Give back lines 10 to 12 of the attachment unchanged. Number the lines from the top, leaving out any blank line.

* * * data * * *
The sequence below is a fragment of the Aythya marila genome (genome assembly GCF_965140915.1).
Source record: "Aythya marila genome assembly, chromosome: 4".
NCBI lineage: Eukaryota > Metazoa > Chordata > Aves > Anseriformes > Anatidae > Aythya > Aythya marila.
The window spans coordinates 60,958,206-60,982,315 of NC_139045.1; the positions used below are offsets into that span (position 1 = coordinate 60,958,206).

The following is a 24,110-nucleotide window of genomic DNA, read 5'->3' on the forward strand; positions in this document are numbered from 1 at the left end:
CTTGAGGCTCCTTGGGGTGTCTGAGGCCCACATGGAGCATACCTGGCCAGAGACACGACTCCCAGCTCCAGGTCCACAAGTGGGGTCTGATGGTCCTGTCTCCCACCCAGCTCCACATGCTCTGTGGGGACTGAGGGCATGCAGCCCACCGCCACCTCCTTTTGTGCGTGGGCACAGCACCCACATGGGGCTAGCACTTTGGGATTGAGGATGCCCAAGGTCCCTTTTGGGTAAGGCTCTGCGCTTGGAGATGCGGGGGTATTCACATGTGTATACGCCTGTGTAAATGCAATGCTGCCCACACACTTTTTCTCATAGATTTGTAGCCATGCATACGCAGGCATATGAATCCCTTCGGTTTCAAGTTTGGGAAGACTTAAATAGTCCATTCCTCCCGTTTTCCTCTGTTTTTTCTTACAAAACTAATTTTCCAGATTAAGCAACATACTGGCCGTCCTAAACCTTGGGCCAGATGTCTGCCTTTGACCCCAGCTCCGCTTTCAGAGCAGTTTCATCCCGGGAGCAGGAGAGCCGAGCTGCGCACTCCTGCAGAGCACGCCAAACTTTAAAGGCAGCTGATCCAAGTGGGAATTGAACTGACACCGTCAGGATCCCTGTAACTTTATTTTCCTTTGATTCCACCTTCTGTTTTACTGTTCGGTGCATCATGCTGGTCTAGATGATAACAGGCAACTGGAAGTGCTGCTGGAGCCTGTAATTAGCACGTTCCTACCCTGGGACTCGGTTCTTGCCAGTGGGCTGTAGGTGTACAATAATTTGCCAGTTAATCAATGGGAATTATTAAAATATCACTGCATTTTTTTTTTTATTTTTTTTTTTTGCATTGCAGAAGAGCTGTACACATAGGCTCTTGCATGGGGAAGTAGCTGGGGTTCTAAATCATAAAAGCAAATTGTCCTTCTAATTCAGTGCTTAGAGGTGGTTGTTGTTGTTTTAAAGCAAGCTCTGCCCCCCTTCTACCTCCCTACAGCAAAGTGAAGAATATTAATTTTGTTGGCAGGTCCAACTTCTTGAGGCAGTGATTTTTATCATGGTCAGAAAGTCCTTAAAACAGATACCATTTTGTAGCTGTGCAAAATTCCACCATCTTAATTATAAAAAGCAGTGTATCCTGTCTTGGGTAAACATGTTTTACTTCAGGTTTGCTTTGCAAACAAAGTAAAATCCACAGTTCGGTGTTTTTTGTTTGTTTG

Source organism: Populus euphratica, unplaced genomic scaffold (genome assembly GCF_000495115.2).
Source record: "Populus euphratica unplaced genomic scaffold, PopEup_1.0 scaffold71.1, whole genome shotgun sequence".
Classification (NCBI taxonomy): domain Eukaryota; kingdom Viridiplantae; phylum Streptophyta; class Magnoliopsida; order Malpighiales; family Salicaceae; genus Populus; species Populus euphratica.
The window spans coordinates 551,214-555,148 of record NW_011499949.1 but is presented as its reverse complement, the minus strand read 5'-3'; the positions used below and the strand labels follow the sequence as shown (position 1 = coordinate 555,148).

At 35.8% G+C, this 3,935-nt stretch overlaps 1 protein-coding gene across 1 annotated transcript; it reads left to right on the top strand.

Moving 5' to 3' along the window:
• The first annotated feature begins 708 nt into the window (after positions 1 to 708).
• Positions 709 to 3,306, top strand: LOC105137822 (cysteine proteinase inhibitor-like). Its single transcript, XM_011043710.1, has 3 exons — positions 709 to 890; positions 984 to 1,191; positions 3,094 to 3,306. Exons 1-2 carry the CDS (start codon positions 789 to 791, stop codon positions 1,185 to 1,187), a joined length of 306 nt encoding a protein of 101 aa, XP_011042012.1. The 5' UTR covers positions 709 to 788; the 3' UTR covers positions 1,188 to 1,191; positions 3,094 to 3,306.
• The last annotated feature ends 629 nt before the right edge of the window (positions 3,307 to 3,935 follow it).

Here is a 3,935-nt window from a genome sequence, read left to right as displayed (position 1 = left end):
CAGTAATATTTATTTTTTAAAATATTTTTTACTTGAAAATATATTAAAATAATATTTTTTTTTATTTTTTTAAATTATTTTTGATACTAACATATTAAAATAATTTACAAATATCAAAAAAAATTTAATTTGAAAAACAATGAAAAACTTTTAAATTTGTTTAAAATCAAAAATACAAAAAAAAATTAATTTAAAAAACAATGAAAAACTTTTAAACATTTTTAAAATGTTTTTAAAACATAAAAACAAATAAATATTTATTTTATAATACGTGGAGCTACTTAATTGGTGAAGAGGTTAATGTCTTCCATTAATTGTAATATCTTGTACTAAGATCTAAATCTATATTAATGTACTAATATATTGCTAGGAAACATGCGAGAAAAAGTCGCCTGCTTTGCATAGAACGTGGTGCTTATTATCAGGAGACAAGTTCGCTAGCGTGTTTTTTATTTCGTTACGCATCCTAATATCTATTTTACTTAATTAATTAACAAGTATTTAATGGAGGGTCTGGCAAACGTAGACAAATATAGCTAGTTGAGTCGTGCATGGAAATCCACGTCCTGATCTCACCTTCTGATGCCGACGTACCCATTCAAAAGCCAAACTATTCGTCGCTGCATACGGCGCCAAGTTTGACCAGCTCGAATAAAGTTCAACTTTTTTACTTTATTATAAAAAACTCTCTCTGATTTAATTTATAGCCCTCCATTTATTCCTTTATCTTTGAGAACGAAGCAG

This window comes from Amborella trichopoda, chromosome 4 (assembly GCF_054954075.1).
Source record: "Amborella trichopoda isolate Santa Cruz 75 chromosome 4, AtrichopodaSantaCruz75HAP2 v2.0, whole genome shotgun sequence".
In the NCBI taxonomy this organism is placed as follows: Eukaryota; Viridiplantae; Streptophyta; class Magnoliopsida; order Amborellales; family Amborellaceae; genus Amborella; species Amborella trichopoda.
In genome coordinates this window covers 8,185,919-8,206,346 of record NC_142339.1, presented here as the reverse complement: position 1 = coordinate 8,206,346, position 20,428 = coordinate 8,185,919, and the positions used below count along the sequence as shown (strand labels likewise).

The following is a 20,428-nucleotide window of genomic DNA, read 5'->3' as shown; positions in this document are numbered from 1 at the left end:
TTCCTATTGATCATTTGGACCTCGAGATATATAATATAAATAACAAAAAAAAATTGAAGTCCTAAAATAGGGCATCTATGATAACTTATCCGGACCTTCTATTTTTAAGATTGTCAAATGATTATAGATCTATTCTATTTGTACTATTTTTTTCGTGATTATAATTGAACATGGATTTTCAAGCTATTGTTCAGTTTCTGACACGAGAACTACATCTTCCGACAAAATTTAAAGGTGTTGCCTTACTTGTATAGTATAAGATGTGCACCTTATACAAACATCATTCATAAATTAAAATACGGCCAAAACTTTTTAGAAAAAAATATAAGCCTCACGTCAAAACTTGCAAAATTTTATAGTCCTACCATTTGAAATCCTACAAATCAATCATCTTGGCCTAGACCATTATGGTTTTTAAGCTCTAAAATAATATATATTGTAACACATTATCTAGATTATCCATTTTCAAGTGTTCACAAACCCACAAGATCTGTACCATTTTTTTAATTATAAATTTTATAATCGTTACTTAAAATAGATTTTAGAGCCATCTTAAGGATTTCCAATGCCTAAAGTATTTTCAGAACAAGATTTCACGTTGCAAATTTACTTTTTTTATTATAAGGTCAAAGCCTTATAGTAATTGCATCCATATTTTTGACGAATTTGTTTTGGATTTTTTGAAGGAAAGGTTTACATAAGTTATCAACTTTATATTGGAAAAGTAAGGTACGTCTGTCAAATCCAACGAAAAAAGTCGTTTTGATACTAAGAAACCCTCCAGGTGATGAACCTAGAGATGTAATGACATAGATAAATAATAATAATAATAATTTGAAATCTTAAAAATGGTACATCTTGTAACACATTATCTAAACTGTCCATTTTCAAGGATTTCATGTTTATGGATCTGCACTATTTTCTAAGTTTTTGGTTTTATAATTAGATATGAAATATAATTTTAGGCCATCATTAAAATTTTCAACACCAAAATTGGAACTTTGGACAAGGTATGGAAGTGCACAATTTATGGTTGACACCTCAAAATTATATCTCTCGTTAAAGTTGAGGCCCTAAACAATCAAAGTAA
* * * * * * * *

The window spans coordinates 551,214-555,148 of record NW_011499949.1 but is presented as its reverse complement, the minus strand read 5'-3'; the positions used below and the strand labels follow the sequence as shown (position 1 = coordinate 555,148).

At 35.8% G+C, this 3,935-nt stretch overlaps 1 protein-coding gene across 1 annotated transcript; it reads left to right on the top strand.

Moving 5' to 3' along the window: